What is Atrial Fibrillation?

What is Atrial Fibrillation?

Atrial fibrillation (AFib)¹ is a common heart rhythm disorder that affects millions of people worldwide. It occurs when the heart's upper chambers, called the atria, beat irregularly and out of sync with the lower chambers, known as the ventricles. This irregular heartbeat can lead to various symptoms and increase the risk of serious complications, including stroke and heart failure.

What causes Atrial Fibrillation?

There are several factors that can contribute to the development of atrial fibrillation. These include:

  • High blood pressure²: Hypertension is a significant risk factor for AFib.
  • Heart conditions: People with existing heart problems, such as coronary artery disease³, heart valve disorders, or congenital heart defects, are more likely to develop AFib.
  • Age: The risk of atrial fibrillation increases with age, particularly after the age of 60.
  • Obesity: Being overweight or obese can put extra strain on the heart and increase the likelihood of developing AFib.
  • Alcohol and stimulants: Excessive alcohol consumption and the use of stimulants like caffeine and nicotine can trigger atrial fibrillation episodes.

SR Vs AF Image of ECG

What are the symptoms of Atrial Fibrillation?

Some people with atrial fibrillation may not experience any symptoms and only discover their condition during a routine medical examination. However, others may experience the following:

  • Irregular heartbeat: The most common symptom of AFib is a rapid and irregular heartbeat.
  • Heart palpitations: Some individuals may feel their heart pounding, fluttering, or skipping beats.
  • Shortness of breath: AFib can cause difficulty breathing, especially during physical exertion.
  • Fatigue: Feeling tired or exhausted even with minimal activity is another common symptom.
  • Dizziness or lightheadedness: Some people may experience a sensation of dizziness or faintness.

How is Atrial Fibrillation diagnosed and treated?

Diagnosing atrial fibrillation typically involves a combination of medical history review, physical examination, and diagnostic tests, such as electrocardiogram⁴ (ECG) and echocardiogram⁵. Once diagnosed, the treatment options for AFib may include:

  • Medications: Doctors may prescribe medications to control heart rate, rhythm, and reduce the risk of blood clots.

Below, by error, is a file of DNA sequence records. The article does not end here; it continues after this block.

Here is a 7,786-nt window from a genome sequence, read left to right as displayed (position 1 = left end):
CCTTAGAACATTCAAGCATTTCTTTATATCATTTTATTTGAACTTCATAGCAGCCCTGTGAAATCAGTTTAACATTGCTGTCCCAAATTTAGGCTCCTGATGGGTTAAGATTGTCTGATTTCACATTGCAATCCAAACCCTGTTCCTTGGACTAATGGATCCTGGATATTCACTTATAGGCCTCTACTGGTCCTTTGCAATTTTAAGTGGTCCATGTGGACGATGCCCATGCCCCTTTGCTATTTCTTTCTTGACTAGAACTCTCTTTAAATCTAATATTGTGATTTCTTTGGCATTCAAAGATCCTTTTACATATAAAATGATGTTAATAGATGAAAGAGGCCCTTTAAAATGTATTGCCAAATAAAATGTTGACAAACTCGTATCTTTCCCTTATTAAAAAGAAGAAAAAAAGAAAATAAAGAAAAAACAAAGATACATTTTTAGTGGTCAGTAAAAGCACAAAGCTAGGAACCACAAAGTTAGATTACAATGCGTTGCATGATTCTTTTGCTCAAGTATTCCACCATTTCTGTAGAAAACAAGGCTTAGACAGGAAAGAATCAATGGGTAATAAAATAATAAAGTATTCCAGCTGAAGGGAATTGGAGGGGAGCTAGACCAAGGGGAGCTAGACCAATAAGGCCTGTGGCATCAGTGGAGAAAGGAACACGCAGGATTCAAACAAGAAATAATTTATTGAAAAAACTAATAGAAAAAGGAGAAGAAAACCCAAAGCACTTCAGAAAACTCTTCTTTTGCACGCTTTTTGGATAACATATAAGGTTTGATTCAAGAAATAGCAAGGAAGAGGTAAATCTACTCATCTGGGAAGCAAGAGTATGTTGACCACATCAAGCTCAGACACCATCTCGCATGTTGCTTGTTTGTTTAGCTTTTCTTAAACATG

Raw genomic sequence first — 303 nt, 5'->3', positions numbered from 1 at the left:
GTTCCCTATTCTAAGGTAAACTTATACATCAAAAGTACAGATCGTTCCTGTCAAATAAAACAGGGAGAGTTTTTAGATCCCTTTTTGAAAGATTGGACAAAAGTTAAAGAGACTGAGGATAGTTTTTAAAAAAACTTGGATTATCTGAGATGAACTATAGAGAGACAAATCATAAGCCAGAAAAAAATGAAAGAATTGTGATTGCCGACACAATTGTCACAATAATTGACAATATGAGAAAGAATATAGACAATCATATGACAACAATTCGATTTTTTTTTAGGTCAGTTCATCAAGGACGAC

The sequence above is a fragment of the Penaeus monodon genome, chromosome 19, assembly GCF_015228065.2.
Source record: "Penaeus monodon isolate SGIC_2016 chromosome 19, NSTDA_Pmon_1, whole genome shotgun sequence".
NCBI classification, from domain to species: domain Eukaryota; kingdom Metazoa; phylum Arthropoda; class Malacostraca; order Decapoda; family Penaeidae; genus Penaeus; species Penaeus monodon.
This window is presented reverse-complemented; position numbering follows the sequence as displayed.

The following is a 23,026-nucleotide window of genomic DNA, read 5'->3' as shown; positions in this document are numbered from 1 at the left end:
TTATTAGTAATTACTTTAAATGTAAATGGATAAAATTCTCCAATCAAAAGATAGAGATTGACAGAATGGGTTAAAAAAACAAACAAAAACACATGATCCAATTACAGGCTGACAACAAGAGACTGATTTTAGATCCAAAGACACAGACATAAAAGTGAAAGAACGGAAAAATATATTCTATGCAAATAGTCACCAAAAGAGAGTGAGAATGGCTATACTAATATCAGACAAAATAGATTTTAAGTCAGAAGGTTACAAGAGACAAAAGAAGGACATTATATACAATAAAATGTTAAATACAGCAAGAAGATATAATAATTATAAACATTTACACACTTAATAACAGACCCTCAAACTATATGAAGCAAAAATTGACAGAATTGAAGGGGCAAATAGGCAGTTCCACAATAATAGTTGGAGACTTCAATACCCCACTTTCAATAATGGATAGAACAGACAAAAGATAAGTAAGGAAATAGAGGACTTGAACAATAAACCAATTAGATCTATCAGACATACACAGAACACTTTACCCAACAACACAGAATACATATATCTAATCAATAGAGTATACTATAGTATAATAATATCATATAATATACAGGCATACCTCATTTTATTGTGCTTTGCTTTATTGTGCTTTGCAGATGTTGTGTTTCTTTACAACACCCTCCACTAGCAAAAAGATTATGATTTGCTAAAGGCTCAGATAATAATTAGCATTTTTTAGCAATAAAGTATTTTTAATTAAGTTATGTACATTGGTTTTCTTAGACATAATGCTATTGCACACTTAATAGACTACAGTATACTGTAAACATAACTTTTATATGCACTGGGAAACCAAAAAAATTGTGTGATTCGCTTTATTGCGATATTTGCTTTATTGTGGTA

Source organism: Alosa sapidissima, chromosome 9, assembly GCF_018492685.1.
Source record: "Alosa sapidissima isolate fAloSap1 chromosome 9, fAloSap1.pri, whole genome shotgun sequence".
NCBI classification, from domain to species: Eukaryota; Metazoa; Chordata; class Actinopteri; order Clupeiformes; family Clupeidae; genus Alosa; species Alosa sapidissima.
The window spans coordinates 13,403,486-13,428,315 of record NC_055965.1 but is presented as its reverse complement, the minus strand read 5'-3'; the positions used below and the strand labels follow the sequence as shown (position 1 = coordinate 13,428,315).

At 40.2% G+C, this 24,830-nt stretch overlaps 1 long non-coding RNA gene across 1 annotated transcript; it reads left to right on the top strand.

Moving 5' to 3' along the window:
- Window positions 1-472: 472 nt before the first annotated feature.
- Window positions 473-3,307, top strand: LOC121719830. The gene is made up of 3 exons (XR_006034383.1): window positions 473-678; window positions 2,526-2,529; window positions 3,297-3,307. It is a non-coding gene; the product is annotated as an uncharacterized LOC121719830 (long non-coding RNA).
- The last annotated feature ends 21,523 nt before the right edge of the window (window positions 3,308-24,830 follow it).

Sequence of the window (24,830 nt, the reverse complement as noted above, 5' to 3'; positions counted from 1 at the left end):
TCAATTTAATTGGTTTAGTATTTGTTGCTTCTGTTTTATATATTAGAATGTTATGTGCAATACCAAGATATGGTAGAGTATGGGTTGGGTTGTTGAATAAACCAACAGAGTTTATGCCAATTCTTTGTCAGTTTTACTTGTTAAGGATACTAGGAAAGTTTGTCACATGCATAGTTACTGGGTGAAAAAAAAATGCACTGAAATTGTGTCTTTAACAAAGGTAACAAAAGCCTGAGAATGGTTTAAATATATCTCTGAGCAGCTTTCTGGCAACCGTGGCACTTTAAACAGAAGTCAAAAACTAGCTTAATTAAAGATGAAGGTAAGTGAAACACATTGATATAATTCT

• Cardioversion: This procedure uses electrical shocks or medications to restore a normal heart rhythm.
  • Catheter ablation: It involves the use of radiofrequency energy or freezing to destroy the heart tissue responsible for the irregular heartbeat.
  • Implantable devices: In some cases, a pacemaker or implantable cardioverter-defibrillator (ICD)⁶ may be recommended to regulate the heart's rhythm.

It's important to note that the treatment approach may vary depending on the individual's overall health, the severity of symptoms, and the underlying cause of AFib.


Atrial fibrillation is a common heart rhythm disorder characterized by irregular and rapid heartbeats. It can have a significant impact on a person's quality of life and increase the risk of serious complications. Understanding the causes, symptoms, and treatment options for AFib is crucial for early detection and effective management of the condition. If you suspect you may have atrial fibrillation or experience any concerning symptoms, it is important to consult with a healthcare professional for proper evaluation and guidance.



1. Atrial fibrillation | Mayo Clinic

2. The Facts about Hypertension | Cardiac X

3. What are the different types of heart disease? | Cardiac X

4. What are ECG Electrodes? | Cardiac X

5. VEC Homepage

6. Implantable Cardioverter Defibrillators | Health Direct

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